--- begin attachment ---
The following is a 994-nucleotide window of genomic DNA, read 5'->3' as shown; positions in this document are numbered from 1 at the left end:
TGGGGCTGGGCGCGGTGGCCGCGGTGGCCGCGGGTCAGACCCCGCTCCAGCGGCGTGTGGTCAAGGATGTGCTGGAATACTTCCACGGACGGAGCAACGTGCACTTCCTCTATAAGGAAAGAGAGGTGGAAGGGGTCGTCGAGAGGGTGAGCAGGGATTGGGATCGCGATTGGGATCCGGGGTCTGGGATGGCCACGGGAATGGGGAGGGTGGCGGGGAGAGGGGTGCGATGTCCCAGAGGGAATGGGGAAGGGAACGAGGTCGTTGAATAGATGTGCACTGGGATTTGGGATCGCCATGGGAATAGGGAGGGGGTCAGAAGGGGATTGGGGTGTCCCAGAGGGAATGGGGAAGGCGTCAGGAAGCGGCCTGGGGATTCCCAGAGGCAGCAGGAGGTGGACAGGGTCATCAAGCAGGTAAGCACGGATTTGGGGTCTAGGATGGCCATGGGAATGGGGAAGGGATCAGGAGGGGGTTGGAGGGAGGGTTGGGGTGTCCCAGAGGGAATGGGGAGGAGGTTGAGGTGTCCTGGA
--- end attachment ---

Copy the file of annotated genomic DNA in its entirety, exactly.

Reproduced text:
The following is a 994-nucleotide window of genomic DNA, read 5'->3' as shown; positions in this document are numbered from 1 at the left end:
TGGGGCTGGGCGCGGTGGCCGCGGTGGCCGCGGGTCAGACCCCGCTCCAGCGGCGTGTGGTCAAGGATGTGCTGGAATACTTCCACGGACGGAGCAACGTGCACTTCCTCTATAAGGAAAGAGAGGTGGAAGGGGTCGTCGAGAGGGTGAGCAGGGATTGGGATCGCGATTGGGATCCGGGGTCTGGGATGGCCACGGGAATGGGGAGGGTGGCGGGGAGAGGGGTGCGATGTCCCAGAGGGAATGGGGAAGGGAACGAGGTCGTTGAATAGATGTGCACTGGGATTTGGGATCGCCATGGGAATAGGGAGGGGGTCAGAAGGGGATTGGGGTGTCCCAGAGGGAATGGGGAAGGCGTCAGGAAGCGGCCTGGGGATTCCCAGAGGCAGCAGGAGGTGGACAGGGTCATCAAGCAGGTAAGCACGGATTTGGGGTCTAGGATGGCCATGGGAATGGGGAAGGGATCAGGAGGGGGTTGGAGGGAGGGTTGGGGTGTCCCAGAGGGAATGGGGAGGAGGTTGAGGTGTCCTGGA